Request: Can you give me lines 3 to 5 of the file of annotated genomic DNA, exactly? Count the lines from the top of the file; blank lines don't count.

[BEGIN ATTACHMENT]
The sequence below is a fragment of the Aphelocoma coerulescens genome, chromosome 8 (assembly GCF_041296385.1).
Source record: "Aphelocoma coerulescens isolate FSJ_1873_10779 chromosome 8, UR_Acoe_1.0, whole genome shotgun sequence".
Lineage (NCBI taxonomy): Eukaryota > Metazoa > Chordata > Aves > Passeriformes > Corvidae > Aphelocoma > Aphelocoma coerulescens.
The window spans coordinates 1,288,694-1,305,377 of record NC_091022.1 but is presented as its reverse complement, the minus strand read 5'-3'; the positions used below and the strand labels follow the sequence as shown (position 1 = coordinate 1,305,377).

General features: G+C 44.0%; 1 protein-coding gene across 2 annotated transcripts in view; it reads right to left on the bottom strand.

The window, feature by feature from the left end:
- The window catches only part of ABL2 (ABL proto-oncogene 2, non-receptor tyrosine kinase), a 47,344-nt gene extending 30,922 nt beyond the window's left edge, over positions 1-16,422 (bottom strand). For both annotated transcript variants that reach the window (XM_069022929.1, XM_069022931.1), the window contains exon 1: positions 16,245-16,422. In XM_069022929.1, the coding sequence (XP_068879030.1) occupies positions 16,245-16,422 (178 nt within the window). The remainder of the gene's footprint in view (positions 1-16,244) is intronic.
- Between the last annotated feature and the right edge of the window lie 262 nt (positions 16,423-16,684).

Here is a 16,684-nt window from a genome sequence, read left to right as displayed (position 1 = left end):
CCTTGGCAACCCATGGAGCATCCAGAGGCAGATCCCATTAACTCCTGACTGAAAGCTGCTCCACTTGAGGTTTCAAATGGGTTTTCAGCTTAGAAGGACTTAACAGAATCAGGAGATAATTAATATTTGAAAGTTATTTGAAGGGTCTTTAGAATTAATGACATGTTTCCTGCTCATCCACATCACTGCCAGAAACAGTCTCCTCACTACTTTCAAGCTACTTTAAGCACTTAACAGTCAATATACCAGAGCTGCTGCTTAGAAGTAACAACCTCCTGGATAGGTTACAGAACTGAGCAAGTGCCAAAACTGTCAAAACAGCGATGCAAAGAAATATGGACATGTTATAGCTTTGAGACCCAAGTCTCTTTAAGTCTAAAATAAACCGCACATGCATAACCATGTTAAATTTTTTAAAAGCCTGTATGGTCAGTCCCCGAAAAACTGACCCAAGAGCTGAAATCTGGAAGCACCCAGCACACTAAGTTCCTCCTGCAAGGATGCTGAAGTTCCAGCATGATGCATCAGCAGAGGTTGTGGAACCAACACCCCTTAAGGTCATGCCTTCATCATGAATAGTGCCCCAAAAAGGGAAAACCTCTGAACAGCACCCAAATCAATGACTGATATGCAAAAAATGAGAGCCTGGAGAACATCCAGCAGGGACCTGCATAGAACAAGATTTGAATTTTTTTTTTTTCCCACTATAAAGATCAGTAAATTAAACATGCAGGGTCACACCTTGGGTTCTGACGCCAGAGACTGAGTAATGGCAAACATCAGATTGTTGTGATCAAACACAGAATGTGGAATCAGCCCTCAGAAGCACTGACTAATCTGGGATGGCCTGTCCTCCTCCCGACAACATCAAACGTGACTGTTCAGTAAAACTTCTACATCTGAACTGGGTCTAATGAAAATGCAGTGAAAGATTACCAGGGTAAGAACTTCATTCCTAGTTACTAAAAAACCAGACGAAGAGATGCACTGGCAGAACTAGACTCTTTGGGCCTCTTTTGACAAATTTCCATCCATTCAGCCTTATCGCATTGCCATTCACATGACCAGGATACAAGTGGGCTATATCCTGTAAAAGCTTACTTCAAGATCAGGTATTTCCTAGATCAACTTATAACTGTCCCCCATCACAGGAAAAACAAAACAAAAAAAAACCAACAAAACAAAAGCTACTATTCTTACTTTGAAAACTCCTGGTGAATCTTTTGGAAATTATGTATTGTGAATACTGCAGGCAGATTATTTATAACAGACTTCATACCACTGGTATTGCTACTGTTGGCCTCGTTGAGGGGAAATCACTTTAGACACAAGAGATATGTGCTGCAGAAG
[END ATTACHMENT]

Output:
Lineage (NCBI taxonomy): Eukaryota > Metazoa > Chordata > Aves > Passeriformes > Corvidae > Aphelocoma > Aphelocoma coerulescens.
The window spans coordinates 1,288,694-1,305,377 of record NC_091022.1 but is presented as its reverse complement, the minus strand read 5'-3'; the positions used below and the strand labels follow the sequence as shown (position 1 = coordinate 1,305,377).

General features: G+C 44.0%; 1 protein-coding gene across 2 annotated transcripts in view; it reads right to left on the bottom strand.